Rockets in France to propel NBN satellites into orbit, bringing high speed Internet to the outback
NBN Co is to hook up with Arianespace, the European satellite company, to propel NBN's two Ka-band broadband satellites into space.
The contract, announced today by National Broadband Network chief Mike Quigley, is worth up to $300 million.
Minister for Broadband Stephen Conroy was also present at the announcement in NBN HQ in North Sydney.
The two purpose-built communications satellites under construction in California, will lift off via two 777 tonne Ariane 5 heavy-lift rockets which will deliver the payloads into geostationary orbit to serve Australia.
The launches will take place from Europe's spaceport in French Guiana, situated on the equator on the North Atlantic coast of South America in 2015.
The awarding of the contract followed "a comprehensive two-year procurement process" NBN Co stressed in a statement. The satellites will allow provide NBN high speed internet to up to 200,000 premises in remote Australia.
NBN Co is now planning to offer a faster speed tier on its fixed/ satellite of 'up to' 25 Mbps downloads and 5 Mbps uploads -four times higher than the downloads available on NBN Interim Satellite Service.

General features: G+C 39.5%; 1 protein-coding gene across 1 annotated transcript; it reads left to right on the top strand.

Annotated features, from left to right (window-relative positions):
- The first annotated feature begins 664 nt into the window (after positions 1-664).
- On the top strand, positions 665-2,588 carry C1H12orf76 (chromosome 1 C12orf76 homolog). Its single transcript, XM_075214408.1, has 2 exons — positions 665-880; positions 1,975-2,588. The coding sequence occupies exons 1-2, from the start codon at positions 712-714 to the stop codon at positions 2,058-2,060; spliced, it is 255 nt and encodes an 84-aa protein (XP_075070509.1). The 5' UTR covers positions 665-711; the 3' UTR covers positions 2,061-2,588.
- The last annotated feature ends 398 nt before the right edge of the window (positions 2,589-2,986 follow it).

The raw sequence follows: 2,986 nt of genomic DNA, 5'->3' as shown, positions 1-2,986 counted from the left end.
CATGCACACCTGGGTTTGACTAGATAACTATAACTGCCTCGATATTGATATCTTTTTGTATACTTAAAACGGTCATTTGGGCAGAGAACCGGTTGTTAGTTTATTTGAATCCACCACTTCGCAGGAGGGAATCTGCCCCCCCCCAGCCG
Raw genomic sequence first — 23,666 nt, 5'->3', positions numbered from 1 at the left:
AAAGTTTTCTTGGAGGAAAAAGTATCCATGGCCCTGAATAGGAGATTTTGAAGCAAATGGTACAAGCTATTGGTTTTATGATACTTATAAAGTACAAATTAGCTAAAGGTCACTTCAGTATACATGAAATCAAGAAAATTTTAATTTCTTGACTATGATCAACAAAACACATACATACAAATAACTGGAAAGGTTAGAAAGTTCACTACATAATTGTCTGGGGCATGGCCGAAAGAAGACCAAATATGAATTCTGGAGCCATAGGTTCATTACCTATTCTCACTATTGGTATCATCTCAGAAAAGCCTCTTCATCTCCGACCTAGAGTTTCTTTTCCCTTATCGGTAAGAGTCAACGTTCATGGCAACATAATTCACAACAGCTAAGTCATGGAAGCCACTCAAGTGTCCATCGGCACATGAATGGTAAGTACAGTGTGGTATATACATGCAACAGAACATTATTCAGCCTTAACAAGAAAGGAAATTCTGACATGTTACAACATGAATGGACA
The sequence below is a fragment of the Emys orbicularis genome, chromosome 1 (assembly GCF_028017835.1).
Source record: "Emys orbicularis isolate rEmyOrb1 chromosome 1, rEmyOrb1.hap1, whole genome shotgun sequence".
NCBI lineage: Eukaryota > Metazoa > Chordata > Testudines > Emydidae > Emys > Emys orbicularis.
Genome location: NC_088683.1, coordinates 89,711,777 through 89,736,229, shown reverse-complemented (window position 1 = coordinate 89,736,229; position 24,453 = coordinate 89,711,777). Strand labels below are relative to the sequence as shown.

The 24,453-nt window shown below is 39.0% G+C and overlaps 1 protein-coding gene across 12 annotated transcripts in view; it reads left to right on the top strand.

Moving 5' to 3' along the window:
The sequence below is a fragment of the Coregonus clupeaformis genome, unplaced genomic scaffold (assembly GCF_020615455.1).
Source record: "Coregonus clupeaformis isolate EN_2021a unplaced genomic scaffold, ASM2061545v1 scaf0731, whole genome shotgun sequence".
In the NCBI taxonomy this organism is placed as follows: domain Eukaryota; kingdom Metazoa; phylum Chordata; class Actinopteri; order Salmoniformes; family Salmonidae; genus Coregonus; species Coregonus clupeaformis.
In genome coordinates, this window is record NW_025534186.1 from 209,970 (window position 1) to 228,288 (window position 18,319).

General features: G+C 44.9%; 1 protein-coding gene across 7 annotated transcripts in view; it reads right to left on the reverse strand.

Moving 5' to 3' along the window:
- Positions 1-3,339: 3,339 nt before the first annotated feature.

The faster Internet speeds will hit NBN's wireless service as soon as June this year and satellite service when it launches in 2015.
|NBN Co Chief Mike Quigley said: "The NBN satellite service is key to bridging the divide between the city and the bush." |
The faster broadband speeds will allow regional communities to work from home like they would from the office, access video-based health services and make high-quality video calls, he added.
Jean-Yves Le Gall, CEO of Arianespace "we are proud to be part of Australia's National Broadband Network project that will help deliver much-needed high-speed broadband services to communities in regional and remote areas of this vast island continent."
"Arianespace has led the launch services industry with many operational firsts and numerous recordsetting missions."